Guess the Konbini Item
Students try to guess the konbini item by listening to the clues read out by the teacher. Students compete in teams to try and win the most items.
To play ものとりゲーム, students need to know the names of items and services at convenience stores in Japan. There are some suggested pre-tasks which enable students to be familiar with Japanese convenience stores and their products and services.
1. True or False Quiz
To raise awareness about Japanese convenience stores, the True or False Quiz below can be used.
- There are 5000 コンビニ in Japan. (×) 55,000
- コンビニ are open 24 hours. (Ｏ)
- コンビニ are closed on Christmas and New Year’s Day (×) Never closed
- There is a toilet in a コンビニ. (Ｏ)
- You can make a reservation or buy a ticket for a movie, play or concert. (Ｏ)
- There is no ATM in a コンビニ. (×)
- コンビニ sell different kinds of Obento for each season. (Ｏ)
- The goods most sold in a コンビニ are books and magazines. (×) Obento
- You can have a health check at a コンビニ. (Ｏ)
- All コンビニsell alcohol. (×) Only some. A licence is required.
- Mobile phones are sold at a コンビニ. (Ｏ)
- A コンビニhas hot water for making instant noodles. (Ｏ)
- You are allowed to browse through books and magazines in a コンビニ. (Ｏ)
- In Japan the first コンビニappeared 50 years ago. (×) In 1974
- There is a mobile phone battery charger in a コンビニ. (Ｏ)
2. Familiarisation with コンビニ
If possible, teachers should give students the opportunity to see (and taste) Japanese convenience store products.
To familiarise students with vocabulary for products and services, teachers can make small cards from the コンビニ pictures and play games such as かるた (Grab). Flash cards can also be made for games such as ‘What’s missing?’
To check item names, please refer to Cultural Notes for Konbini.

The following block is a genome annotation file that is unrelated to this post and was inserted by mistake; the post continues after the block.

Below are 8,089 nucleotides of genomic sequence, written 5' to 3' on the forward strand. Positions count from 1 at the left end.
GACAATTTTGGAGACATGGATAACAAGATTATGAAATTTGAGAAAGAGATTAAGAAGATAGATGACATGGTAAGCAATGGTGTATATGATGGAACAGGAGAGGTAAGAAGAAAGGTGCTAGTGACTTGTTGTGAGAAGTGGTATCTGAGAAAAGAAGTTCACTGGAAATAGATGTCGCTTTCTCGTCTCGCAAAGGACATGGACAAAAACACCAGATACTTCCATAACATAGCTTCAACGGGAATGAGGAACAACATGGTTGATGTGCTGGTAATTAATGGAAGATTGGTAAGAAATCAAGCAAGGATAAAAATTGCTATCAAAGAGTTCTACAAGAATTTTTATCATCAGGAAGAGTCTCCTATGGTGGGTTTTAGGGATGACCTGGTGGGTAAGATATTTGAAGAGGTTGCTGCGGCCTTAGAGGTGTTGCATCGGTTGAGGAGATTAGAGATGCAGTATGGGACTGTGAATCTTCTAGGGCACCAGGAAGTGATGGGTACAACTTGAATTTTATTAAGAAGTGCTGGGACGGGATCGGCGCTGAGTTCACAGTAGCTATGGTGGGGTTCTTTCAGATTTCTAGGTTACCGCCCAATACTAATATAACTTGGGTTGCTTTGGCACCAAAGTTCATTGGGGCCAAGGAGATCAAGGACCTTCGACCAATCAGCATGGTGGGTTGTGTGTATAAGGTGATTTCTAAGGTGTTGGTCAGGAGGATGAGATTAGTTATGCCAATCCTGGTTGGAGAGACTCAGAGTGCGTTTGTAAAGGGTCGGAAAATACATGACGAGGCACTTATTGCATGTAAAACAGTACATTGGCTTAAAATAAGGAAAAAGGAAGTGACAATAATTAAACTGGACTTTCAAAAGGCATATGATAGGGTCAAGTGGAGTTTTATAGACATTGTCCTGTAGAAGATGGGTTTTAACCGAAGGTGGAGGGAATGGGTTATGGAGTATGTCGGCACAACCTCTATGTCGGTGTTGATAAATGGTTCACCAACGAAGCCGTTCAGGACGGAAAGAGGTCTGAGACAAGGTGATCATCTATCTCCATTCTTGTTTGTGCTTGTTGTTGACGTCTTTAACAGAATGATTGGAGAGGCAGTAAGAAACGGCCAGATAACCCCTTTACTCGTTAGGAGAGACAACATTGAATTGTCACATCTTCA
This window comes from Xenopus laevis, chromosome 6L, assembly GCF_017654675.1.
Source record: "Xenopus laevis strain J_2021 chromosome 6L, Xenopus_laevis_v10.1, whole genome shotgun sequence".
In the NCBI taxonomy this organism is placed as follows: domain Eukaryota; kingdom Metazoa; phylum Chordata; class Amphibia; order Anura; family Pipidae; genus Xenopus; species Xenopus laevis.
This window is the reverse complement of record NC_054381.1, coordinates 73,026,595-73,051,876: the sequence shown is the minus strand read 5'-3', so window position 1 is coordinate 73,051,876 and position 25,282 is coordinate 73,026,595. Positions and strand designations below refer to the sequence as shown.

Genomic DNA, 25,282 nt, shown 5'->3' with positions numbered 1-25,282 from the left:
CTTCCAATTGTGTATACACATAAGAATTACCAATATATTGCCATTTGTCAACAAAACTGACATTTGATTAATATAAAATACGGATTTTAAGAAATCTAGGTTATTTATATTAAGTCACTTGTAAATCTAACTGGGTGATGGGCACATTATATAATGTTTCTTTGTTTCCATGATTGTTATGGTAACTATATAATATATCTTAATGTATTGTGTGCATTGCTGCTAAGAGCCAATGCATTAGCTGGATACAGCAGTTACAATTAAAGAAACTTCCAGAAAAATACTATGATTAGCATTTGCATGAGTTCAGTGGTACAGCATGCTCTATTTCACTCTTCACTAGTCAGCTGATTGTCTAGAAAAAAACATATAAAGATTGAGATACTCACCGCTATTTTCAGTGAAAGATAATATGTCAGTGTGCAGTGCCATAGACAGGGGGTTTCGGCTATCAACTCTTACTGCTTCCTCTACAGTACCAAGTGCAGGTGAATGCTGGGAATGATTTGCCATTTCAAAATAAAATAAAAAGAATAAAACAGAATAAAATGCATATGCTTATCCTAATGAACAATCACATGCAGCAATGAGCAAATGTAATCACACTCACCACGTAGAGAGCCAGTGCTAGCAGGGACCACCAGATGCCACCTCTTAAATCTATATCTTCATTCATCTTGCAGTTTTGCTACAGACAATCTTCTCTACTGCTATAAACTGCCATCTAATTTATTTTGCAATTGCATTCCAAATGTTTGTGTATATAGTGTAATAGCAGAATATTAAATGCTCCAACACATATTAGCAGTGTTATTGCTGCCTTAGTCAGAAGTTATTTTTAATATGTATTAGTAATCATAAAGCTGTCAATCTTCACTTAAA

To practise talking about shopping and prices, the following games can be played.
Each group prepares coloured paper squares attached to Blu-Tack for use as markers of items taken.
This is a variation of the 3 Hint Game.
Students are divided into teams of 6.
Team members take turns to play against players from the other groups.
The teacher gives 3 hints about an item, and players guess which item it is, indicating they want to answer by putting up their hand. Alternatively, they can hold up a flag, ring a bell or press a buzzer.
Players may be helped by their teammates.
If a player gives a wrong answer, their team misses a turn.
The team or teams who gave the correct answer mark the square by sticking their coloured paper marker on the picture on the game sheet.
The first team to mark a certain number of squares, eg. 10 squares on the game sheet wins.
Suggestions for hints relating to the various items are given below. The hints are in this order so that students cannot easily guess what item it is from the first hint, but need to listen further. The teacher may need to introduce some new vocabulary to help students understand the hints. It is an advantage if students have had some experience of the specifically Japanese items. The Cultural Notes for Konbini can be used to give students further information. For beginner learners, one word hints or hints in English can be used.
Variation for advanced learners
Instead of saying the answer, players write their guess on a sheet of paper and hold it up. In this case there can be more than one team who gives the correct answer, and hence there can be more than one marker on a square. (Team members can check the writing cooperatively, and take turns to do the writing.) The teacher may put a time limit on this process.
あかチーム､こたえて（ください）－Red team, please answer.
............... はい､せいかいです！－............... Yes, that’s correct!
かみをみせて（ください）－Show your paper
............... せいかいは、やきとりです!－............... The correct answer is ‘yakitori’
(square) にこまをつけて（ください）－Stick your marker on the square